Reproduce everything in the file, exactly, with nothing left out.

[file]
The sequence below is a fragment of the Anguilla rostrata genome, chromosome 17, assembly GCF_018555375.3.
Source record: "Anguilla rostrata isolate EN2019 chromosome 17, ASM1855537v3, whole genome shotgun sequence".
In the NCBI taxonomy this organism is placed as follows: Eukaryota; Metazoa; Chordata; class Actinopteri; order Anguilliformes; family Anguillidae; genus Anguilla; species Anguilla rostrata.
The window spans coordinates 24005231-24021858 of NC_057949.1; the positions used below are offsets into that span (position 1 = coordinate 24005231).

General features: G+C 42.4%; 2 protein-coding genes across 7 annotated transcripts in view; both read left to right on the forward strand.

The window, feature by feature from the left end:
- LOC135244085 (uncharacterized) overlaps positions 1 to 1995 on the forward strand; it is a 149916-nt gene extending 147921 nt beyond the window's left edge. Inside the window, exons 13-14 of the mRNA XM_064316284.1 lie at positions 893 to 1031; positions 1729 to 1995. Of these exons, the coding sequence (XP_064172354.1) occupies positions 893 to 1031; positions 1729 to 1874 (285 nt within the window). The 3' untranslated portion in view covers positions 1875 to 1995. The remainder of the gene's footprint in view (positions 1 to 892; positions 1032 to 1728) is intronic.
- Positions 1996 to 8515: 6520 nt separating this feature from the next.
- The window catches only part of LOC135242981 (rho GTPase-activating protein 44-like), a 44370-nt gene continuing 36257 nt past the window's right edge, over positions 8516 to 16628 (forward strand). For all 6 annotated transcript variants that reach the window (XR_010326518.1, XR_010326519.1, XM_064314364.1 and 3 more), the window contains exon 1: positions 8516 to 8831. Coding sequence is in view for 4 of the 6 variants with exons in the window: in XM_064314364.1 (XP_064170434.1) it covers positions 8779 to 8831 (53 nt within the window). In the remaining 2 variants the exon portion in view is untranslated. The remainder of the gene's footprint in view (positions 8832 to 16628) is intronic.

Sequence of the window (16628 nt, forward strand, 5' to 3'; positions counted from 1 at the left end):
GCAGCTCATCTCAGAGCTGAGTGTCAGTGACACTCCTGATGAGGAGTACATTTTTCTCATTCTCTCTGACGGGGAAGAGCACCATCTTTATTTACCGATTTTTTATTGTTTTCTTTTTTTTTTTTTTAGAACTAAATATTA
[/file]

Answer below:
The sequence below is a fragment of the Anguilla rostrata genome, chromosome 17, assembly GCF_018555375.3.
Source record: "Anguilla rostrata isolate EN2019 chromosome 17, ASM1855537v3, whole genome shotgun sequence".
In the NCBI taxonomy this organism is placed as follows: Eukaryota; Metazoa; Chordata; class Actinopteri; order Anguilliformes; family Anguillidae; genus Anguilla; species Anguilla rostrata.
The window spans coordinates 24005231-24021858 of NC_057949.1; the positions used below are offsets into that span (position 1 = coordinate 24005231).

General features: G+C 42.4%; 2 protein-coding genes across 7 annotated transcripts in view; both read left to right on the forward strand.

The window, feature by feature from the left end:
- LOC135244085 (uncharacterized) overlaps positions 1 to 1995 on the forward strand; it is a 149916-nt gene extending 147921 nt beyond the window's left edge. Inside the window, exons 13-14 of the mRNA XM_064316284.1 lie at positions 893 to 1031; positions 1729 to 1995. Of these exons, the coding sequence (XP_064172354.1) occupies positions 893 to 1031; positions 1729 to 1874 (285 nt within the window). The 3' untranslated portion in view covers positions 1875 to 1995. The remainder of the gene's footprint in view (positions 1 to 892; positions 1032 to 1728) is intronic.
- Positions 1996 to 8515: 6520 nt separating this feature from the next.
- The window catches only part of LOC135242981 (rho GTPase-activating protein 44-like), a 44370-nt gene continuing 36257 nt past the window's right edge, over positions 8516 to 16628 (forward strand). For all 6 annotated transcript variants that reach the window (XR_010326518.1, XR_010326519.1, XM_064314364.1 and 3 more), the window contains exon 1: positions 8516 to 8831. Coding sequence is in view for 4 of the 6 variants with exons in the window: in XM_064314364.1 (XP_064170434.1) it covers positions 8779 to 8831 (53 nt within the window). In the remaining 2 variants the exon portion in view is untranslated. The remainder of the gene's footprint in view (positions 8832 to 16628) is intronic.

Sequence of the window (16628 nt, forward strand, 5' to 3'; positions counted from 1 at the left end):
GCAGCTCATCTCAGAGCTGAGTGTCAGTGACACTCCTGATGAGGAGTACATTTTTCTCATTCTCTCTGACGGGGAAGAGCACCATCTTTATTTACCGATTTTTTATTGTTTTCTTTTTTTTTTTTTTAGAACTAAATATTA